Yeah, we played with different ways. We thought about it. I think in the script, there is a version where I try to at least bring his voice back. I thought that would've been cool. Didn't necessarily want to do the flashback because we felt like it had been done multiple times throughout the franchise. In the Rocky franchise, there's flashbacks to Apollo and there's also a flashback to Apollo in Creed I during the fight sequence. So for me, I was trying to figure out how to bring him back. At one point I had the voice speak into his ear but we ended up losing that concept when we felt it felt good to move forward with the franchise, not necessarily sit too much in the past.

Was it important that you don't let Ivan Drago speak until he confronts Rocky?

Yeah, definitely. I think we wanted to hold it back as far as we can. For us, it was important that his first words were extremely powerful and stuck with people. It just felt like the moment where he sits down with Rocky and explained what has happened to him for the past 30 plus years seemed like the right moment. Then everything after that was in Russian obviously. Then he had more dialogue to help with the authenticity of his character, but it was definitely intentional. It was something that we wanted to surprise audiences with because we know he didn't have many lines in Rocky IV. So in this one, let's hold back and let people think that he's not going to say something for the majority of the movie and have people like Buddy Marcelle, played by Russell Hornsby, speak for him.

Was it fun to have a twist on his famous line, "I must break you," without saying the same line again?

We definitely kept playing with different versions of how to say the line. We played with it in the script and also on set. There was a certain point where I kind of went overboard, kind of overdosed on the "break you" line because I was placing it in all these scenes. There was a moment where I had it at the weigh in, the moment he's talking to Rocky sitting down, the moment in the ring at the fight. I'm trying to figure out when was the right moment to deliver it. It felt like "break your boy" was a great moment for Dolph to say it and then in the fight itself to say, "Break him" but yet be on his son's face. There was where we felt it was organic enough but still had the homage and nod to Rocky IV.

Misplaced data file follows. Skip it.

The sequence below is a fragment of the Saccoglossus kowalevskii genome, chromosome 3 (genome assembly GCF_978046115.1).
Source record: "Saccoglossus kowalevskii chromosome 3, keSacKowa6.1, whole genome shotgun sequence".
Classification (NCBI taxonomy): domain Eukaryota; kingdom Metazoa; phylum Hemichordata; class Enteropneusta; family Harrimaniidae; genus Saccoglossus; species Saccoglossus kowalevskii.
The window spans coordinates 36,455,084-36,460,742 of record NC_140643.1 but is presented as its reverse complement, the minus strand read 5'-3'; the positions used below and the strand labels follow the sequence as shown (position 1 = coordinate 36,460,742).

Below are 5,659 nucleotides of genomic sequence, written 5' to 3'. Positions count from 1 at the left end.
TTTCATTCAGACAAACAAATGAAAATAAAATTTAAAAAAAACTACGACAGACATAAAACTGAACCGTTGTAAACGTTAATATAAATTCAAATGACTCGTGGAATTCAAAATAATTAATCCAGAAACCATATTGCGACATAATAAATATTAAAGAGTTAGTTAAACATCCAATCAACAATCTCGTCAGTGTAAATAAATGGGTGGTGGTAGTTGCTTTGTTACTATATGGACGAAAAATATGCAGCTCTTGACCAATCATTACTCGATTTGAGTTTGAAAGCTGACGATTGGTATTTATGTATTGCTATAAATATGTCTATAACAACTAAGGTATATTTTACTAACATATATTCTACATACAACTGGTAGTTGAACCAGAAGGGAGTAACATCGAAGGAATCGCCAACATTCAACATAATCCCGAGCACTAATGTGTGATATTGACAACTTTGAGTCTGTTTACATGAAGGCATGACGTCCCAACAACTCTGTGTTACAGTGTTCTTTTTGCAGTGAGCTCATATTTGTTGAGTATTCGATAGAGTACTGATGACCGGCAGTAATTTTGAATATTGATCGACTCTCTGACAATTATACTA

Creed II featurette Adonis

Sly had once said that he felt Drago committed suicide sometime after Rocky IV. Did he give you any insight into how he reconsidered that?

He didn't. For us, before I came onto the project, he had already developed the Dragos. I think for him, we were kind of just going off the image that we last saw of Drago which was Drago with his head down and Ludmila sort of behind him but not very supportive. That one image alone kind of gave us the entire backstory. We just developed from that moment, the last image that you had and we actually place that image in the film, on TV during the press conference. He never told me that he killed off Drago. I don't remember ever talking about that.

Did you ever consider exploring how different politics between the U.S. and Russia are since 1985?

No, Sly didn't want to go that direction. I was glad he didn't. I think for us, we definitely wanted to keep it a human story. We wanted to focus on the characters and not necessarily make a political statement. It just didn't feel like it was the movie to do so. It didn't feel like the platform. When I got into the project, I thought he was definitely going to dive into it a bit, but he didn't want to dive into it at all. He really wanted to focus on his character, what Rocky was going through and he wanted to add some emotional state and layers to it, and textures to the country in Russia but not necessarily the politics. He wanted to keep it about boxing and people because we have so many pieces moving in this film. That would have probably taken away form the focus. It just didn't feel the right fit. No, we didn't want to dive into that.